Chloral hydrate 'unpredictable' for pediatric use

The University of Florida has decided to discontinue the use of chloral hydrate following the 2010 death of a 5-year-old Florida boy who was sedated with the drug prior to dental work.

In April 2010, Dylan Shane Stewart went to the office of Ronnie Grundset, DDS, a longtime Gainesville-area pediatric dentist, to have four fillings and eight crowns placed, according to the Alachua County Sheriff's Office. After being sedated with chloral hydrate, he went into cardiac arrest and died a short time later.

The amount of chloral hydrate administered orally to Stewart was "far more" than the recommended dosage and caused a toxic reaction, according to a story in the Gainsville Sun.

The sedative is still in use in some local dental offices, but a committee on pharmacy and therapeutics at Shands at the University of Florida -- a private, not-for-profit hospital that specializes in tertiary care for critically ill patients -- decided in November to remove the drug from the hospital formulary, and it can no longer can be used for inpatient treatment, the story stated.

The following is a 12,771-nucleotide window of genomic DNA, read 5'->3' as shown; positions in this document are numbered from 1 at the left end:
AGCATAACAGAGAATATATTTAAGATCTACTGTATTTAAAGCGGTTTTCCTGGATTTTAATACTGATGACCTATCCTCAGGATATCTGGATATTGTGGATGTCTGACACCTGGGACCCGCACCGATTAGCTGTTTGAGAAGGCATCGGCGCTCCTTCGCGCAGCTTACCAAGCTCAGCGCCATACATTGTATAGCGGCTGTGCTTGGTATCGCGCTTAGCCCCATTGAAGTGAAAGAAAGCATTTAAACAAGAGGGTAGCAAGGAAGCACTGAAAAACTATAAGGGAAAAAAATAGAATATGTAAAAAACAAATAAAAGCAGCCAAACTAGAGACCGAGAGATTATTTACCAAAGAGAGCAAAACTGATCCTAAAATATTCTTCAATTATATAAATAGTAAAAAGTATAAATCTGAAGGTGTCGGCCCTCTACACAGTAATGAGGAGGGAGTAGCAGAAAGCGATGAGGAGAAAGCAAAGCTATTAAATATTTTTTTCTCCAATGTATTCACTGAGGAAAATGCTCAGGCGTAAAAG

The drug hasn't been used for several years at the university's pediatric dental clinic.

Leslie Hendeles, a professor of pharmacology and pediatrics, brought Stewart's case to the Shands committee last month, along with medical literature on the sedative and other cases of fatal chloral hydrate overdoses.

According to Hendeles, the drug is safe and effective if the exact dosage is used, but it is "not forgiving" if too much is accidentally given.

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